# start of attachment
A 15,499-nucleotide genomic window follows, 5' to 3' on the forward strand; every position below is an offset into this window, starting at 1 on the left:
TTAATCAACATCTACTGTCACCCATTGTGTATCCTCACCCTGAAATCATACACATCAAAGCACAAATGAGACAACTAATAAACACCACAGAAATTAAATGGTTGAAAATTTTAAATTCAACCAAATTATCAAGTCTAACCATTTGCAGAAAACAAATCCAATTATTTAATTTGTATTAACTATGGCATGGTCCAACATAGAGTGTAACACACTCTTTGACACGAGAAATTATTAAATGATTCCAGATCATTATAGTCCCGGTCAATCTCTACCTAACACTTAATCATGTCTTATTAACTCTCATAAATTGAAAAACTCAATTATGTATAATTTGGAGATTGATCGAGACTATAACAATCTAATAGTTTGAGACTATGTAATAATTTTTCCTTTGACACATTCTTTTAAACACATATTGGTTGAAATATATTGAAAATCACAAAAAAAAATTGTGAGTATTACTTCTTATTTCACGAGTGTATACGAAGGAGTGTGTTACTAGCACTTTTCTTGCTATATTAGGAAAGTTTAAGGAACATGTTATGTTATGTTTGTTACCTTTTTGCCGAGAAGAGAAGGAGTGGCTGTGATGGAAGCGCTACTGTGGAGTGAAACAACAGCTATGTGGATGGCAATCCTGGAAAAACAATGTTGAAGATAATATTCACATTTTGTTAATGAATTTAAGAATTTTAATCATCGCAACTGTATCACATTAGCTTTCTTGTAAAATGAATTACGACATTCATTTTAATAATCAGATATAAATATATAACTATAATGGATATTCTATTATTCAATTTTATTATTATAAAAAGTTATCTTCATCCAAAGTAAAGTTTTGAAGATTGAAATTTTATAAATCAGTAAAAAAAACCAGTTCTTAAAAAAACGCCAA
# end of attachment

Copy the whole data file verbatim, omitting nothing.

A 15,499-nucleotide genomic window follows, 5' to 3' on the forward strand; every position below is an offset into this window, starting at 1 on the left:
TTAATCAACATCTACTGTCACCCATTGTGTATCCTCACCCTGAAATCATACACATCAAAGCACAAATGAGACAACTAATAAACACCACAGAAATTAAATGGTTGAAAATTTTAAATTCAACCAAATTATCAAGTCTAACCATTTGCAGAAAACAAATCCAATTATTTAATTTGTATTAACTATGGCATGGTCCAACATAGAGTGTAACACACTCTTTGACACGAGAAATTATTAAATGATTCCAGATCATTATAGTCCCGGTCAATCTCTACCTAACACTTAATCATGTCTTATTAACTCTCATAAATTGAAAAACTCAATTATGTATAATTTGGAGATTGATCGAGACTATAACAATCTAATAGTTTGAGACTATGTAATAATTTTTCCTTTGACACATTCTTTTAAACACATATTGGTTGAAATATATTGAAAATCACAAAAAAAAATTGTGAGTATTACTTCTTATTTCACGAGTGTATACGAAGGAGTGTGTTACTAGCACTTTTCTTGCTATATTAGGAAAGTTTAAGGAACATGTTATGTTATGTTTGTTACCTTTTTGCCGAGAAGAGAAGGAGTGGCTGTGATGGAAGCGCTACTGTGGAGTGAAACAACAGCTATGTGGATGGCAATCCTGGAAAAACAATGTTGAAGATAATATTCACATTTTGTTAATGAATTTAAGAATTTTAATCATCGCAACTGTATCACATTAGCTTTCTTGTAAAATGAATTACGACATTCATTTTAATAATCAGATATAAATATATAACTATAATGGATATTCTATTATTCAATTTTATTATTATAAAAAGTTATCTTCATCCAAAGTAAAGTTTTGAAGATTGAAATTTTATAAATCAGTAAAAAAAACCAGTTCTTAAAAAAACGCCAA